Despite talk from Prime Minister Malcolm Turnbull about the importance of innovation in creating new jobs and industries, super fund allocations to venture capital have halved in the last six years.
Right Click Capital partner, Benjamin Chong, said super fund allocation to venture capital was at its lowest last year at 0.43 per cent, and this number had been halved since 2009, Super Review has reported.
“As Australia moves from being a land based economy whether it is agriculture or minerals to a services, innovation, and knowledge economy it is critical that we back people and companies that are going to have a greatest chance of success there,” Mr Chong said.
“Economic success is a cycle and part of the broader economic cycle and it is important for super funds that they think about that next generation of meeting retirement income that they seriously consider having an allocation.
“I’m not talking about government support or mandates, that’s problematic I’m talking about being a real positive business reason, long-term return reason for funds to get involved in venture capital.”
“I do wonder if there needs to be some glide path to a higher level of allocation,” he said.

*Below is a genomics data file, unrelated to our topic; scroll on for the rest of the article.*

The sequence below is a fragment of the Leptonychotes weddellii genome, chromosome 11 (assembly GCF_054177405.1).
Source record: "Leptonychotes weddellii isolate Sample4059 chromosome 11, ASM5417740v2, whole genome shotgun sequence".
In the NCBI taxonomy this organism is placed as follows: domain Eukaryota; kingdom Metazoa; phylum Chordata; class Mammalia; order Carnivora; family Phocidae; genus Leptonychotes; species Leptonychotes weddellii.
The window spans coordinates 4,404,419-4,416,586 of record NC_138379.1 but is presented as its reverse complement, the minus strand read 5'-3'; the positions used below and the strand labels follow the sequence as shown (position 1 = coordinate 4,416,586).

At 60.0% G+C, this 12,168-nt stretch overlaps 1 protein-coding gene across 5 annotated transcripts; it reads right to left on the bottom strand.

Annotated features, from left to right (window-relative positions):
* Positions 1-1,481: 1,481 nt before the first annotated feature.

“I’m not suggesting straight away to double, triple, or quadruple allocation, but if we have a look at long-term averages. Over the 10 years to December 2015, Australian private equity and venture funds outperformed Australian shares by 10 per cent and small cap shares by 9 per cent.
Mr Chong noted that First State Super had announced they were going to allocated $200 million into venture capital, and Hostplus were also interested in the asset class.
The Turnbull plan
In December 2015 Prime Minister Malcolm Turnbull unveiled his much-anticipated innovation statement, saying he wanted to drive a so-called “ideas boom” to boost investment and economic growth.
A key focus of the plan revolves around strengthening ties between the business community, universities and scientific institutions.
A $200 million innovation fund will co-invest in businesses that develop technology from the CSIRO and Australian universities, the ABC reported at the time.
Money has also been set aside to help students in years 5 and 7 learn coding.
Early stage investors in start-up businesses will get a 20 per cent non-refundable tax offset and a capital gains tax exemption.
Those investing in new early stage venture capital partnerships will get a 10 per cent offset.